Global Data Protection Laws: Japan

Data ProtectionOver the last few months, we’ve talked extensively about the GDPR – but the GDPR isn’t the only data protection regime on the planet. In Japan, legislators have just enacted changes to the nation’s flagship data privacy regime. Let’s look at how these changes will affect those hoping to do business there.

Japan’s flagship data privacy law is known as the Act on the Protection of Personal Information (APPI). This law was first passed in the 2000s and has since been updated in order to better reflect the changing nature of information privacy. One of the first big changes was introduced at the beginning of 2016, when Japan established a nationwide Personal Information Protection Commission, or PPC.

The PPC fills a role similar to that of the Information Commissioner’s Office of the European Union. Briefly, it’s a central office that regulates information security throughout Japan. It’s given the power to enforce laws and levy fines.

In addition to the establishment of the PPC, four other changes came into effect in the middle of 2017. These include:

  1. New Categories of Protected Data
    Updates to the APPI provide new ways of identifying data and whether it can be transferred.
    Sensitive Information now includes information such as the data subject’s race, criminal status, medical records, and so on. It can be shared, but it requires affirmative, opt-in participation beforehand.

    Anonymized Information, on the other hand, is any information that’s specific to an individual, but not specific enough to identify them by name. This information can be transferred to third parties under certain preconditions but requires no input from the data subject.
  2. Streamlined Information Sharing
    Across the world, new data privacy regimes are making it harder for corporations to share customer data. In japan, the reverse is true. If a company gives their customer certain discloses, they can share that customer’s information freely thereafter. The customer must be free to opt out of data transfers at any moment, however.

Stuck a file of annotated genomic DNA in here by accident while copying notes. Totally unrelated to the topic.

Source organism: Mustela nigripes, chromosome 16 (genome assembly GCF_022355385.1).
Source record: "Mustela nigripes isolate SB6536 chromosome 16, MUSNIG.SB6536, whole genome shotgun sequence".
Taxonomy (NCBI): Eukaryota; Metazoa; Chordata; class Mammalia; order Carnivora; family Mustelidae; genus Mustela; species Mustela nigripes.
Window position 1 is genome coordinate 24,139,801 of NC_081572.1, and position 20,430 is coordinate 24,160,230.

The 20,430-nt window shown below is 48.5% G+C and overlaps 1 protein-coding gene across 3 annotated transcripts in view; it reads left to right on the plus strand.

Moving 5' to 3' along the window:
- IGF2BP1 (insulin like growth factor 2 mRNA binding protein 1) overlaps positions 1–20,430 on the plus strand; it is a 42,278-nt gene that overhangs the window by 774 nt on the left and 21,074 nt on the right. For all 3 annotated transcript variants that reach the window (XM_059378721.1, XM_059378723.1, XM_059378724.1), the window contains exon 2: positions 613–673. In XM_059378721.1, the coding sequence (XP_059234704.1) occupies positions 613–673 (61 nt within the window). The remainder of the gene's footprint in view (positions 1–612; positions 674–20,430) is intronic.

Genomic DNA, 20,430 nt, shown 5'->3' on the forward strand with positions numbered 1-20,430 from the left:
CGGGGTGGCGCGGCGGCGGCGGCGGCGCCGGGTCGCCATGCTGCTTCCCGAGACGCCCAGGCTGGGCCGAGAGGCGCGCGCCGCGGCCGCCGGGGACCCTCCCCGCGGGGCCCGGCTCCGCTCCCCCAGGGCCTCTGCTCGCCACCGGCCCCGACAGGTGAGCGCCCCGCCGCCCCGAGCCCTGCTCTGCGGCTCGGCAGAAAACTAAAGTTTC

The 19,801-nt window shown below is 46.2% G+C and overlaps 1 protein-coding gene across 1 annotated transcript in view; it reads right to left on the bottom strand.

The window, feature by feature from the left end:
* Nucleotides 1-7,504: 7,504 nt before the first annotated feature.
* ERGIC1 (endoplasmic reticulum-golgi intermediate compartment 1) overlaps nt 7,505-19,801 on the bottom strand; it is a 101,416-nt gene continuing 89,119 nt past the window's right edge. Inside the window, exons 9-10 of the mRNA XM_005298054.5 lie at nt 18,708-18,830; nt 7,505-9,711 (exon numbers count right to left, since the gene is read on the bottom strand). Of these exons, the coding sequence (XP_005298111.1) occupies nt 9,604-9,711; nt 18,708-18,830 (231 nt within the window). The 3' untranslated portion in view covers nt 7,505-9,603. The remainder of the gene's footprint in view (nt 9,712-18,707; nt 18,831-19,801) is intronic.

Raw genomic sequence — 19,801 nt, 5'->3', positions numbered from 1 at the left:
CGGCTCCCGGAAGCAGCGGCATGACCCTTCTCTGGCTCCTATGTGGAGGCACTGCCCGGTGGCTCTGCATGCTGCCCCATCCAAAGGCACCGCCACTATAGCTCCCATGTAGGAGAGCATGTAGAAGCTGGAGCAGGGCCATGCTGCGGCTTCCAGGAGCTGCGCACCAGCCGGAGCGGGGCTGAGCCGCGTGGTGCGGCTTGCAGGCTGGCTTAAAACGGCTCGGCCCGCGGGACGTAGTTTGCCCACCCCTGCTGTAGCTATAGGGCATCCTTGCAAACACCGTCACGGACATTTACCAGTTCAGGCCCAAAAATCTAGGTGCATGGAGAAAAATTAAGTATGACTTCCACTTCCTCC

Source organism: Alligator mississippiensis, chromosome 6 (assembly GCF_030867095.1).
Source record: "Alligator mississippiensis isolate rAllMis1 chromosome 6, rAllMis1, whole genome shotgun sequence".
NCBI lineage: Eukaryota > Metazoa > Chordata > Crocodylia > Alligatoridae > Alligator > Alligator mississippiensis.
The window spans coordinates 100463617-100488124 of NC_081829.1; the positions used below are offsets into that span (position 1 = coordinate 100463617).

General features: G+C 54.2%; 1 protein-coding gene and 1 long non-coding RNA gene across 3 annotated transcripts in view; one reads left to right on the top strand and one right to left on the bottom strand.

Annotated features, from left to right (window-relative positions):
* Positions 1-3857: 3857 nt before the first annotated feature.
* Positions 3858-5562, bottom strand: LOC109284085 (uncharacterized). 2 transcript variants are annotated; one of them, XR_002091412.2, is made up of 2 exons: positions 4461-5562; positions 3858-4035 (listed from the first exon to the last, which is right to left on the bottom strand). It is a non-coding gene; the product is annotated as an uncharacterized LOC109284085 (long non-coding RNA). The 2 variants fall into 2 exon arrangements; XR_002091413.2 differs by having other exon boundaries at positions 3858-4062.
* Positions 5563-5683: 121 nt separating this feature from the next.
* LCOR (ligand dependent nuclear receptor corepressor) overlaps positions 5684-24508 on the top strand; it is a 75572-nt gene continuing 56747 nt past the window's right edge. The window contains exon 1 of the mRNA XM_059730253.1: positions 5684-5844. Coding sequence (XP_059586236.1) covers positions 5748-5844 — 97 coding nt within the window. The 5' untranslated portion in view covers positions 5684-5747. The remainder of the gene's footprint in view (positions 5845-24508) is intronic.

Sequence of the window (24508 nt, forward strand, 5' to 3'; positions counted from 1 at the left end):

3. Data Across Borders
    Regardless of whether user data is sensitive or anonymized, companies will need to ask a user’s permission before transferring data to another country – unless that country has been recognized as having adequate privacy standards by the PPC. For example, negotiations between Japan and the EU mean that companies will soon be able to freely transfer data between those countries.
  4. Penalties
    If the precepts above aren’t followed, the PPC may order a company to comply, or to stop transferring data altogether. If this injunction is not obeyed, the PPC may level fines and prison sentences. Negligence will result in a prison term of six months, or a fine of ¥300,000 (about $2,800 USD). Intentional theft will result in a year in prison or a fine of ¥500,000 (about $4,700 USD).

Navigate Japanese Data Protection Laws with Safe-T

Data privacy and security will be an important concern for foreign companies wishing to do business in Japan. Like South Korea, Japan is often targeted for cyberattacks by North Korea. For example, An attack against a Japanese cryptocurrency firm recently landed a $529 million payday for North Korean hackers. If your defenses against these attacks are found to be negligent, then finds and penalties from Japan’s PPC may insult to injury.

With robust data protection features and granular privacy controls, Safe-T lets businesses configure their security and privacy policies for different jurisdictions. In addition, our Software-Defined Access product will hide your internet presence from malicious actors, thwarting their attempts at reconnaissance. For more information, contact us for a free trial today! New Call-to-action

*** This is a Security Bloggers Network syndicated blog from Safe-T Blog authored by Julie Shafiki. Read the original post at: